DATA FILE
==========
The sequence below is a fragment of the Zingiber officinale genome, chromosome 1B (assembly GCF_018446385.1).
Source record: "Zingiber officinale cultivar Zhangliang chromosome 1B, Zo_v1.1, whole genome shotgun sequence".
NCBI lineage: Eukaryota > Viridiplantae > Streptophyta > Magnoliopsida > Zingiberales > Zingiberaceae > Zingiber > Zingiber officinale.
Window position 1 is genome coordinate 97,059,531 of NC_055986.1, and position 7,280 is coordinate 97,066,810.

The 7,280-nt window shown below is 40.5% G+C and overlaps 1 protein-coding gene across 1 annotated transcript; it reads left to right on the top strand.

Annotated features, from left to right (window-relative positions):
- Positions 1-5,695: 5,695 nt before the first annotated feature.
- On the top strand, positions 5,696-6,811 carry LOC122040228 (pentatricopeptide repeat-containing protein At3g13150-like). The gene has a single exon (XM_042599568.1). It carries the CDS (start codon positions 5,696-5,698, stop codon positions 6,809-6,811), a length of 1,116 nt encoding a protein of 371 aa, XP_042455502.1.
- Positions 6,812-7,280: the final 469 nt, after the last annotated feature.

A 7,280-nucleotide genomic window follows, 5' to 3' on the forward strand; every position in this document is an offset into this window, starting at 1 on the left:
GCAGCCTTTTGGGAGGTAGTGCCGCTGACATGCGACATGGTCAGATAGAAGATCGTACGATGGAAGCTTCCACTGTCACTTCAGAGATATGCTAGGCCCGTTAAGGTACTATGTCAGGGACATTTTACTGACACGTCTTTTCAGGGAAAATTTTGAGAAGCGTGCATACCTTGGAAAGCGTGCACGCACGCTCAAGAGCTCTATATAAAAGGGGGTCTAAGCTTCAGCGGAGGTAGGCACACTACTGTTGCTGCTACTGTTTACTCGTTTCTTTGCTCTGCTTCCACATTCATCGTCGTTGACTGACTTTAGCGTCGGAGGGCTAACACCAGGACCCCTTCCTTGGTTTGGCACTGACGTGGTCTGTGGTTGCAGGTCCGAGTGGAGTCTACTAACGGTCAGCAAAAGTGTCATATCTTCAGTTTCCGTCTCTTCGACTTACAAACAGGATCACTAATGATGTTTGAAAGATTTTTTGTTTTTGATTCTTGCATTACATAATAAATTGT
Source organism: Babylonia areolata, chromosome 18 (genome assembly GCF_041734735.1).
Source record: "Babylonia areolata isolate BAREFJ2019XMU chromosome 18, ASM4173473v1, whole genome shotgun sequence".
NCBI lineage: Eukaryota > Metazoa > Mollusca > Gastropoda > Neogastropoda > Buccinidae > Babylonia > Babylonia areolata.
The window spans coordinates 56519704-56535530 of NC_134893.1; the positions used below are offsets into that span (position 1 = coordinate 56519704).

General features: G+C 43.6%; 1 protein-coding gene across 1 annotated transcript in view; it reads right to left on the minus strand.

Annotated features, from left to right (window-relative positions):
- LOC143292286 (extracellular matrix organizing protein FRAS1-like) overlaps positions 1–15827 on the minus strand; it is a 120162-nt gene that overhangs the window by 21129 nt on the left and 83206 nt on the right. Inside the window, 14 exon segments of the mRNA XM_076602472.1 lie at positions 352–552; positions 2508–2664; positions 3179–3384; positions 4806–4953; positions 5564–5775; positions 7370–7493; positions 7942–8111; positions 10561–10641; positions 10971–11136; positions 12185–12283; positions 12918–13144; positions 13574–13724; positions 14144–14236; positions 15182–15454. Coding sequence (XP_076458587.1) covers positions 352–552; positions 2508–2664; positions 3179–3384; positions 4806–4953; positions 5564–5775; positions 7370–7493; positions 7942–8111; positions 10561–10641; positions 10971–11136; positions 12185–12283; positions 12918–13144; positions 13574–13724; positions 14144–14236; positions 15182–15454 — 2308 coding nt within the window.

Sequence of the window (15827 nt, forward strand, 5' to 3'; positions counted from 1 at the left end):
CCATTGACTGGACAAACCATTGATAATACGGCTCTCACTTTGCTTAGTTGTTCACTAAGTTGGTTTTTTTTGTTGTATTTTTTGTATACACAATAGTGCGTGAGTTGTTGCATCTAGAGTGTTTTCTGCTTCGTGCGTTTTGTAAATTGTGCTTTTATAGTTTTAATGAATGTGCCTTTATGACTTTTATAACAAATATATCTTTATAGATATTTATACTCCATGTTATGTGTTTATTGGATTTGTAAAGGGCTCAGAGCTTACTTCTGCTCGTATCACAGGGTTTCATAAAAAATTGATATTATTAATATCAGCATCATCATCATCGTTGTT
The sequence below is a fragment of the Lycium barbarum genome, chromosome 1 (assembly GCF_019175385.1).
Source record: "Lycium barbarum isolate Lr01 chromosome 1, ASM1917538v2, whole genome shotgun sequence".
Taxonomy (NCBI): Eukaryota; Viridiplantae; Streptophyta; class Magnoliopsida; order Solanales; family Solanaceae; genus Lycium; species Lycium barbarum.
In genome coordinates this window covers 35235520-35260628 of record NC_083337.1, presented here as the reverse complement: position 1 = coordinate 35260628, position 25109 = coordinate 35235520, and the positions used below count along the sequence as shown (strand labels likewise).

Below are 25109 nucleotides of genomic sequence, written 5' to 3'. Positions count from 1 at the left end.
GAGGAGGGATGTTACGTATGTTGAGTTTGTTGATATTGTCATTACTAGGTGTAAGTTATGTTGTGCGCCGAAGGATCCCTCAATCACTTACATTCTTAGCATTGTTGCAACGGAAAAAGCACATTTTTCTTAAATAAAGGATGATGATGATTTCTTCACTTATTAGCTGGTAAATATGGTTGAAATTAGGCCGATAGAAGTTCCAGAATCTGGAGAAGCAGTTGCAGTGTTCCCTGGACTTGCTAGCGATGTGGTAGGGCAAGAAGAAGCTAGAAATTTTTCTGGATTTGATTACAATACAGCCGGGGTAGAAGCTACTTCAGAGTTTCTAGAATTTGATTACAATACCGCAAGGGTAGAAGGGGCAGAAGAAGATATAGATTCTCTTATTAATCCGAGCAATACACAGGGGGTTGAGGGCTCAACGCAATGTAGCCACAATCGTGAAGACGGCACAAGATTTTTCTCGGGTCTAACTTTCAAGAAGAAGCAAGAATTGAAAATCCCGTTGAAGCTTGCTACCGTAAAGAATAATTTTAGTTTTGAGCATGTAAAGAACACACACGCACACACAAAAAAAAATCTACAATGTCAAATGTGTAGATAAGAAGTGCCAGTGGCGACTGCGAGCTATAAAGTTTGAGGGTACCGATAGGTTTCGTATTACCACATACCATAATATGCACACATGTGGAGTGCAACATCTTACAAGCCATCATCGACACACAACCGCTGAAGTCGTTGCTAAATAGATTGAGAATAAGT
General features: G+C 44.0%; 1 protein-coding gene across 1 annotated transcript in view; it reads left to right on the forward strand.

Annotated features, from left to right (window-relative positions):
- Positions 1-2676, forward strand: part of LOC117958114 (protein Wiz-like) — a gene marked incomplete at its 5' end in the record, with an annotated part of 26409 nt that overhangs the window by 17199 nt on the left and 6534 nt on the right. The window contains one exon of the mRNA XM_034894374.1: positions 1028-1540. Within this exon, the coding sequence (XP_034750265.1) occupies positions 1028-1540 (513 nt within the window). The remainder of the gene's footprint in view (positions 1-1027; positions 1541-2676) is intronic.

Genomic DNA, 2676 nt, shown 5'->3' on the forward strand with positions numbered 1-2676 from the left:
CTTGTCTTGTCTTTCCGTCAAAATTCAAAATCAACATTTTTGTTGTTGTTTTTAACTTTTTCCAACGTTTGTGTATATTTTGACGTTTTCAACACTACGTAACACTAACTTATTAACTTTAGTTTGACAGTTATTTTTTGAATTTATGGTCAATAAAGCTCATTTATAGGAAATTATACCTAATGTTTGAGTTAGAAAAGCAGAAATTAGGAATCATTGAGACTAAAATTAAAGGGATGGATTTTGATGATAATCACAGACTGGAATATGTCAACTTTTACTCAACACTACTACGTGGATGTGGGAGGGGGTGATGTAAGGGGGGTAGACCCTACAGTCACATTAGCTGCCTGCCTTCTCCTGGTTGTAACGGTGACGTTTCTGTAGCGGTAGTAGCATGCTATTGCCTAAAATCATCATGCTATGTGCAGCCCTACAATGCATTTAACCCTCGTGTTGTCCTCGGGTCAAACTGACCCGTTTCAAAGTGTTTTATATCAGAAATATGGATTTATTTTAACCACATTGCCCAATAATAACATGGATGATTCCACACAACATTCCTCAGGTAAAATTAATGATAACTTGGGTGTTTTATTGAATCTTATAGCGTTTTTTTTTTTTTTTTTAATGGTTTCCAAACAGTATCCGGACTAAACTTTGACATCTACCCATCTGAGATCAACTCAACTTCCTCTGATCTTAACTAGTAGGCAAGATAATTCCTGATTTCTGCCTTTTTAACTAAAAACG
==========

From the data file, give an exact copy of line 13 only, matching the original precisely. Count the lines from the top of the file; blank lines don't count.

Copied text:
Source record: "Babylonia areolata isolate BAREFJ2019XMU chromosome 18, ASM4173473v1, whole genome shotgun sequence".